The Art of Manliness recommends making schedules and routines to help take away the choice aspect of the willpower conundrum. In other words, you need to make a plan concerning the things needed to achieve your goals and ambitions and stick to it.
For example, if your goal is to exercise, you need to create a set time where you will do so, and commit to it being a “non-negotiable.” If your goal is to complete a work project, you need to create a time and place each day where you will go to accomplish this endeavor. You should be as specific as possible. What time will you work on the task? How long will you engage in the task? How many days a week [or what particular days] will you schedule these activities?
When you set this routine, it should be made in such a way that outside variables are less likely to derail progress. For instance, don’t plan a time to do these things when other obligations may intrude.
Quite simply, the more we plan ahead, the less we use up our willpower.
Next, brainstorm all the things that may be present in your environment that may derail your goals and ambitions. Then, as much as possible, remove these temptations.
For example, if you are on a diet, rid your home of foods and snacks that might entice you to eat badly. If you are on a budget, leave the credit cards at home or only take a set amount of money that you will be comfortable spending. If you know that social media often derails your productivity on the job, turn off notification sounds and the like that may distract your focus.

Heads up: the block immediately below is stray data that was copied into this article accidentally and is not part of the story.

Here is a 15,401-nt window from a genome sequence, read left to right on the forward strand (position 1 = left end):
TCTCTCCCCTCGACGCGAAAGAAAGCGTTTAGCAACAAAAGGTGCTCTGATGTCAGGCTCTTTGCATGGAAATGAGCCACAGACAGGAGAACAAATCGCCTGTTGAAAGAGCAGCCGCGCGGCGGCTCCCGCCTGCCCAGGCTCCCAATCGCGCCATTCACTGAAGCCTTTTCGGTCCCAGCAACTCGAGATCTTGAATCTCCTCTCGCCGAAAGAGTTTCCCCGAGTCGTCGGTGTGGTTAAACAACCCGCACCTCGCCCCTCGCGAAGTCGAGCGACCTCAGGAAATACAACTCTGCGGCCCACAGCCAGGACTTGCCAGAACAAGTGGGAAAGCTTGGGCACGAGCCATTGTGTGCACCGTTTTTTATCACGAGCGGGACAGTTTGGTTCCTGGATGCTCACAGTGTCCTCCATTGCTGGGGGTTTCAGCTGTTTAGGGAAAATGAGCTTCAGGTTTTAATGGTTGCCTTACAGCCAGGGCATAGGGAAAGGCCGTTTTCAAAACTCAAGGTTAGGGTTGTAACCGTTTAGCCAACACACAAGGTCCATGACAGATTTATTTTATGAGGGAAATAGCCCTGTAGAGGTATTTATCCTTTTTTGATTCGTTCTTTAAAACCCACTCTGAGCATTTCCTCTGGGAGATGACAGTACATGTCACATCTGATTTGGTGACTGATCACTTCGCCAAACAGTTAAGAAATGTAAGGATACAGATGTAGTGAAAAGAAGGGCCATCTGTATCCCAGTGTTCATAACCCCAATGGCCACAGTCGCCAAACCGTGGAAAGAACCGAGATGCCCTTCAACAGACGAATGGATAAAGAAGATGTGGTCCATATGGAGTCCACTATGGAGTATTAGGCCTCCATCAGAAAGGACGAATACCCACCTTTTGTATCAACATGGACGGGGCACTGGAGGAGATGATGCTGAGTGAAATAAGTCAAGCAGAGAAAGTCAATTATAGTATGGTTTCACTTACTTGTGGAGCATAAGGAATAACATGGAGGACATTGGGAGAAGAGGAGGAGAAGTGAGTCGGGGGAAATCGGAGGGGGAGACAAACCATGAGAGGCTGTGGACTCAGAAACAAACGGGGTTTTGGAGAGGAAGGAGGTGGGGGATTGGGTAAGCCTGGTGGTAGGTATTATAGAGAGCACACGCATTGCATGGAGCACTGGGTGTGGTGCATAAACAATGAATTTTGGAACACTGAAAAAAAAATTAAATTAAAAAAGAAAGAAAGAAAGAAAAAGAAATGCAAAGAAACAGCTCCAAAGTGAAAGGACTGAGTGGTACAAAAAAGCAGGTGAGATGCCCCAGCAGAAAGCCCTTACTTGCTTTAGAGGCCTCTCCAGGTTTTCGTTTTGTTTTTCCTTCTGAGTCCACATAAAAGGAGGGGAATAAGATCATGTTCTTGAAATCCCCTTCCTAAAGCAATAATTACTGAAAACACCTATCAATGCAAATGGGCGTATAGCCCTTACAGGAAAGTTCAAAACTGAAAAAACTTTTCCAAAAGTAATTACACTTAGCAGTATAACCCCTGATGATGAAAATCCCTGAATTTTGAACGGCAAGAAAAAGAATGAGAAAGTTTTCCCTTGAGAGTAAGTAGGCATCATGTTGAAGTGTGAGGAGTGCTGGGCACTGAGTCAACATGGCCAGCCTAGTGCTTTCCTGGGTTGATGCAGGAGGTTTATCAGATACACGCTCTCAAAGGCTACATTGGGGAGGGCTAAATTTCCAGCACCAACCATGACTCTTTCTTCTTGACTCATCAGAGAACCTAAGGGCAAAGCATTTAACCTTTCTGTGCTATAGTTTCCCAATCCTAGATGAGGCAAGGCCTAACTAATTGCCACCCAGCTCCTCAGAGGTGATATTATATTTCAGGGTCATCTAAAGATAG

WebMD cites this technique as “precommitting” and reports that this technique will help to “take willpower out of the occasion” because you are “[scrubbing] your environment of temptations you know are likely to test you.”
The technique of visualization has been frequently correlated with success in almost any endeavor and is used by world-class athletes, celebrities, and successful individuals in general.
But visualization is not just imagining the attainment of the goal. More important is visualizing the process of completing said goal or aim, especially as it relates to the challenges you may encounter or other unavoidable or inadvertent obstacles that may present themselves.
For example, Psychology Today’s article entitled “How to Win the Willpower Battle” recommends imagining “taking the very first action [needed to accomplish your goal], then [seeing] yourself bumping into the obstacle, then implementing your solution to get around the obstacle and then finally achieving the outcome.”
In summary, if we are preemptively exposed to future challenges in our mind’s eye and prepared with a good plan of attack to overcome these problematic situations, our brains will require less energy to handle such events, thus keeping our willpower levels high.
The bottom line
Henry Ward Beecher says that “all men are tempted. There is no man that lives that can’t be broken down, provided it is the right temptation, put in the right spot.”
Yes, at times we all fall victim to temptation. But when we need our willpower most, we can improve the chances that it will be there for us, ready to help us along our journey to our best selves.